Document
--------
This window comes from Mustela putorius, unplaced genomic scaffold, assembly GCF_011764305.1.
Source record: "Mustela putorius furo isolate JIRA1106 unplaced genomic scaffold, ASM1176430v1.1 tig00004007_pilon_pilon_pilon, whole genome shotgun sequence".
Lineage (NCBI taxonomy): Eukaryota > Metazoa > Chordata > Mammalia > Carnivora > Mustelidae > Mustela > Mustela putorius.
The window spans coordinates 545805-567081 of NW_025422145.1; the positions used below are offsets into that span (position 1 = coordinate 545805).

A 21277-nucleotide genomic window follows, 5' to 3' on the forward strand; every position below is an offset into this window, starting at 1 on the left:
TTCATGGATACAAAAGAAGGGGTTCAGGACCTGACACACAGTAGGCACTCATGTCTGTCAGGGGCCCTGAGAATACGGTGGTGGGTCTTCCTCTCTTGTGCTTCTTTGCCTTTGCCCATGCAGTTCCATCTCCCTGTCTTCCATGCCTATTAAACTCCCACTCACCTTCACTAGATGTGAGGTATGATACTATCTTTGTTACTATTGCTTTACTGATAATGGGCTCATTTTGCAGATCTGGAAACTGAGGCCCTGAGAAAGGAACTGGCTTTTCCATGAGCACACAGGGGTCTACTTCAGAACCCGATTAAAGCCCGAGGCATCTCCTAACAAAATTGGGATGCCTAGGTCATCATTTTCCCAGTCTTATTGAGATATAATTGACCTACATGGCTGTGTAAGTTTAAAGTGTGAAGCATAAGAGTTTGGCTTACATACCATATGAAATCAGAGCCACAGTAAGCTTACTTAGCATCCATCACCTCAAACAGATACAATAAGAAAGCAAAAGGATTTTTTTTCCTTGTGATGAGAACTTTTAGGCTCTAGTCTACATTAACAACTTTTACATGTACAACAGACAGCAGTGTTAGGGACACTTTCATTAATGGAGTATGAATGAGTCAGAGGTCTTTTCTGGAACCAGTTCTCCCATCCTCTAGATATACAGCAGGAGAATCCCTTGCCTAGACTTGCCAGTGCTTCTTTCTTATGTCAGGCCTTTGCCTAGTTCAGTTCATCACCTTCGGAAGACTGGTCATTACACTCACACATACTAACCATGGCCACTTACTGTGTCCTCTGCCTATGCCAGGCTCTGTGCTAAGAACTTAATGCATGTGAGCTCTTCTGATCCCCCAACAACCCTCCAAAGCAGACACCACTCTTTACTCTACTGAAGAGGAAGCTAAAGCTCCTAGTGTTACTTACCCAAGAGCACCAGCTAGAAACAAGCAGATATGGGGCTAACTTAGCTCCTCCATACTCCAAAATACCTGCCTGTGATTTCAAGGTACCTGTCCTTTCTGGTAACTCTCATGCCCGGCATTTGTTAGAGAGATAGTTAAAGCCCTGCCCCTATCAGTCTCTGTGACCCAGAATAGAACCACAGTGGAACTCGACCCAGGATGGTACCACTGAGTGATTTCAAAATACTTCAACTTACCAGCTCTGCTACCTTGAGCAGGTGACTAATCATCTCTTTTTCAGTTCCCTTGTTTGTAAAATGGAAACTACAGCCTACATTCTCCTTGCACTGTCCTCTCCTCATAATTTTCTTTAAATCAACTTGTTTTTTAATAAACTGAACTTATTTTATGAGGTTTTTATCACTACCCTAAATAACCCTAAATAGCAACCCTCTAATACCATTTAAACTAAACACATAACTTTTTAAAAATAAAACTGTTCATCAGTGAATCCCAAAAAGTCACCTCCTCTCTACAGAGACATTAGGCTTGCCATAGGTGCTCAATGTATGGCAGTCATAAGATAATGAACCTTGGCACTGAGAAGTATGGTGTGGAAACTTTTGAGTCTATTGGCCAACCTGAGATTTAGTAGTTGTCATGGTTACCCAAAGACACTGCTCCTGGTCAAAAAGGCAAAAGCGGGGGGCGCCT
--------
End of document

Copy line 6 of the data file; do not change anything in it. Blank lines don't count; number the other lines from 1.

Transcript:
TTCATGGATACAAAAGAAGGGGTTCAGGACCTGACACACAGTAGGCACTCATGTCTGTCAGGGGCCCTGAGAATACGGTGGTGGGTCTTCCTCTCTTGTGCTTCTTTGCCTTTGCCCATGCAGTTCCATCTCCCTGTCTTCCATGCCTATTAAACTCCCACTCACCTTCACTAGATGTGAGGTATGATACTATCTTTGTTACTATTGCTTTACTGATAATGGGCTCATTTTGCAGATCTGGAAACTGAGGCCCTGAGAAAGGAACTGGCTTTTCCATGAGCACACAGGGGTCTACTTCAGAACCCGATTAAAGCCCGAGGCATCTCCTAACAAAATTGGGATGCCTAGGTCATCATTTTCCCAGTCTTATTGAGATATAATTGACCTACATGGCTGTGTAAGTTTAAAGTGTGAAGCATAAGAGTTTGGCTTACATACCATATGAAATCAGAGCCACAGTAAGCTTACTTAGCATCCATCACCTCAAACAGATACAATAAGAAAGCAAAAGGATTTTTTTTCCTTGTGATGAGAACTTTTAGGCTCTAGTCTACATTAACAACTTTTACATGTACAACAGACAGCAGTGTTAGGGACACTTTCATTAATGGAGTATGAATGAGTCAGAGGTCTTTTCTGGAACCAGTTCTCCCATCCTCTAGATATACAGCAGGAGAATCCCTTGCCTAGACTTGCCAGTGCTTCTTTCTTATGTCAGGCCTTTGCCTAGTTCAGTTCATCACCTTCGGAAGACTGGTCATTACACTCACACATACTAACCATGGCCACTTACTGTGTCCTCTGCCTATGCCAGGCTCTGTGCTAAGAACTTAATGCATGTGAGCTCTTCTGATCCCCCAACAACCCTCCAAAGCAGACACCACTCTTTACTCTACTGAAGAGGAAGCTAAAGCTCCTAGTGTTACTTACCCAAGAGCACCAGCTAGAAACAAGCAGATATGGGGCTAACTTAGCTCCTCCATACTCCAAAATACCTGCCTGTGATTTCAAGGTACCTGTCCTTTCTGGTAACTCTCATGCCCGGCATTTGTTAGAGAGATAGTTAAAGCCCTGCCCCTATCAGTCTCTGTGACCCAGAATAGAACCACAGTGGAACTCGACCCAGGATGGTACCACTGAGTGATTTCAAAATACTTCAACTTACCAGCTCTGCTACCTTGAGCAGGTGACTAATCATCTCTTTTTCAGTTCCCTTGTTTGTAAAATGGAAACTACAGCCTACATTCTCCTTGCACTGTCCTCTCCTCATAATTTTCTTTAAATCAACTTGTTTTTTAATAAACTGAACTTATTTTATGAGGTTTTTATCACTACCCTAAATAACCCTAAATAGCAACCCTCTAATACCATTTAAACTAAACACATAACTTTTTAAAAATAAAACTGTTCATCAGTGAATCCCAAAAAGTCACCTCCTCTCTACAGAGACATTAGGCTTGCCATAGGTGCTCAATGTATGGCAGTCATAAGATAATGAACCTTGGCACTGAGAAGTATGGTGTGGAAACTTTTGAGTCTATTGGCCAACCTGAGATTTAGTAGTTGTCATGGTTACCCAAAGACACTGCTCCTGGTCAAAAAGGCAAAAGCGGGGGGCGCCT